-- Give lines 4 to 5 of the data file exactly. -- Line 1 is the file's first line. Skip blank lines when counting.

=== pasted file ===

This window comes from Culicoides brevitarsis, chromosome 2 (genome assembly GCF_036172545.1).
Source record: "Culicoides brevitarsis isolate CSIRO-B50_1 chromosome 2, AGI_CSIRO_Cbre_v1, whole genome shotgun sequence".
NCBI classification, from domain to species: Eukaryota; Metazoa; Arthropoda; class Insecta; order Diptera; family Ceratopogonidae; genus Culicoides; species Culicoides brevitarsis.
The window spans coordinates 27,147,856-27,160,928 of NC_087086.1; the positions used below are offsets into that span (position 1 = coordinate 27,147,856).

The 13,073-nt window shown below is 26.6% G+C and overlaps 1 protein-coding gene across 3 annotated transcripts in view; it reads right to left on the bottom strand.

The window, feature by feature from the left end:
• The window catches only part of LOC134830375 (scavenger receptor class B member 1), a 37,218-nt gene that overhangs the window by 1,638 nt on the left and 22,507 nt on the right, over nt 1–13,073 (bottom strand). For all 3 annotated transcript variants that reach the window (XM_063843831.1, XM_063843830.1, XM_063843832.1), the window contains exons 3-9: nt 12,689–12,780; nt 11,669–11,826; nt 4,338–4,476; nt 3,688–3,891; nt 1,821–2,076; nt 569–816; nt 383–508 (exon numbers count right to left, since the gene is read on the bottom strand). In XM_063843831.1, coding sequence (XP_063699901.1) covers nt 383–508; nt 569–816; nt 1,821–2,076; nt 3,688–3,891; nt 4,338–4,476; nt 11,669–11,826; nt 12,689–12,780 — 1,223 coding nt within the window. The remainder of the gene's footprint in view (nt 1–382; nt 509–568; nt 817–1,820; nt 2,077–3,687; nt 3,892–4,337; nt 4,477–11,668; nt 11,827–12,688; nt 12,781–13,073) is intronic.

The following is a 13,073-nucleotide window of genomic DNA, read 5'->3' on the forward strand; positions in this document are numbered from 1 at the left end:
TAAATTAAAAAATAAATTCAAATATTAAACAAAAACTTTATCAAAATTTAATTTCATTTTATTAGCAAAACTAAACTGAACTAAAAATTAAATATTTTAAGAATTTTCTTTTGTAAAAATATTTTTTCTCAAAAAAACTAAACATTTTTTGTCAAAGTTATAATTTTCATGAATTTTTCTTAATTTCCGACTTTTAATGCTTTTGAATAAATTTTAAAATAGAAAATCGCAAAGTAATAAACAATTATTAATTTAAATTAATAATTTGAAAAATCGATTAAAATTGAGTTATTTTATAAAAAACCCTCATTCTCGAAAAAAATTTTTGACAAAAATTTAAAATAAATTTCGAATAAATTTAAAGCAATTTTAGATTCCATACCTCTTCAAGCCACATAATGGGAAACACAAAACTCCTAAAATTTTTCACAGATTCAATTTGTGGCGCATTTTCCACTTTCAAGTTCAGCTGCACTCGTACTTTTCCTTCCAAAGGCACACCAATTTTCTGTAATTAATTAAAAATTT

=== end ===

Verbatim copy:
The window spans coordinates 27,147,856-27,160,928 of NC_087086.1; the positions used below are offsets into that span (position 1 = coordinate 27,147,856).

The 13,073-nt window shown below is 26.6% G+C and overlaps 1 protein-coding gene across 3 annotated transcripts in view; it reads right to left on the bottom strand.